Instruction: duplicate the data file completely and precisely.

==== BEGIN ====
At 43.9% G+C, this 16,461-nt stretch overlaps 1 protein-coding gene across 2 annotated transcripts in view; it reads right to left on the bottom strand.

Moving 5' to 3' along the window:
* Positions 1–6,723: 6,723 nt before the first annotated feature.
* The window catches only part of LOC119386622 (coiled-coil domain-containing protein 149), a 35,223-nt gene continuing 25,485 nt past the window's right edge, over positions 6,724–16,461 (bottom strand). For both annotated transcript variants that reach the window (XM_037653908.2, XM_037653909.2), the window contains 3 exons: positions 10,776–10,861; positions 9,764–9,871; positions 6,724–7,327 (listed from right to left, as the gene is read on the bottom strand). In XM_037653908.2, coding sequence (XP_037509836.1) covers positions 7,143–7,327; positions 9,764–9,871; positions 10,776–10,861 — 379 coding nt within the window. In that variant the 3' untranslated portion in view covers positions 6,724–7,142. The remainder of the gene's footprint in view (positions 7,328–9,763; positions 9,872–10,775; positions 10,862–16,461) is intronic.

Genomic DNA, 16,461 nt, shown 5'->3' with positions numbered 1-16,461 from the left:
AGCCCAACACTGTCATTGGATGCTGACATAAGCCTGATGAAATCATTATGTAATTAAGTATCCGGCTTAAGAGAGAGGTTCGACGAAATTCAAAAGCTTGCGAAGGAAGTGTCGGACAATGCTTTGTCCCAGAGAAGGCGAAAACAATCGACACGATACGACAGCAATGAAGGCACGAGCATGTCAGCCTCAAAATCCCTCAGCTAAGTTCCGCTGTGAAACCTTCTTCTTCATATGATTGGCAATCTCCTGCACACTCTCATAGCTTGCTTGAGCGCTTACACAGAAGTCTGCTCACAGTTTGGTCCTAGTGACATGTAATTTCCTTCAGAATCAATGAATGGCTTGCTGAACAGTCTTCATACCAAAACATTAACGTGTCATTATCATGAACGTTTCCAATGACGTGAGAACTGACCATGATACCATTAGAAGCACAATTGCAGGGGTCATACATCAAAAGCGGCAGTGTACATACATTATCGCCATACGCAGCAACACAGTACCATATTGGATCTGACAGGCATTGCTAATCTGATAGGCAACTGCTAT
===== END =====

At 43.9% G+C, this 16,461-nt stretch overlaps 1 protein-coding gene across 2 annotated transcripts in view; it reads right to left on the bottom strand.

Moving 5' to 3' along the window:
* Positions 1–6,723: 6,723 nt before the first annotated feature.
* The window catches only part of LOC119386622 (coiled-coil domain-containing protein 149), a 35,223-nt gene continuing 25,485 nt past the window's right edge, over positions 6,724–16,461 (bottom strand). For both annotated transcript variants that reach the window (XM_037653908.2, XM_037653909.2), the window contains 3 exons: positions 10,776–10,861; positions 9,764–9,871; positions 6,724–7,327 (listed from right to left, as the gene is read on the bottom strand). In XM_037653908.2, coding sequence (XP_037509836.1) covers positions 7,143–7,327; positions 9,764–9,871; positions 10,776–10,861 — 379 coding nt within the window. In that variant the 3' untranslated portion in view covers positions 6,724–7,142. The remainder of the gene's footprint in view (positions 7,328–9,763; positions 9,872–10,775; positions 10,862–16,461) is intronic.

Genomic DNA, 16,461 nt, shown 5'->3' with positions numbered 1-16,461 from the left:
AGCCCAACACTGTCATTGGATGCTGACATAAGCCTGATGAAATCATTATGTAATTAAGTATCCGGCTTAAGAGAGAGGTTCGACGAAATTCAAAAGCTTGCGAAGGAAGTGTCGGACAATGCTTTGTCCCAGAGAAGGCGAAAACAATCGACACGATACGACAGCAATGAAGGCACGAGCATGTCAGCCTCAAAATCCCTCAGCTAAGTTCCGCTGTGAAACCTTCTTCTTCATATGATTGGCAATCTCCTGCACACTCTCATAGCTTGCTTGAGCGCTTACACAGAAGTCTGCTCACAGTTTGGTCCTAGTGACATGTAATTTCCTTCAGAATCAATGAATGGCTTGCTGAACAGTCTTCATACCAAAACATTAACGTGTCATTATCATGAACGTTTCCAATGACGTGAGAACTGACCATGATACCATTAGAAGCACAATTGCAGGGGTCATACATCAAAAGCGGCAGTGTACATACATTATCGCCATACGCAGCAACACAGTACCATATTGGATCTGACAGGCATTGCTAATCTGATAGGCAACTGCTAT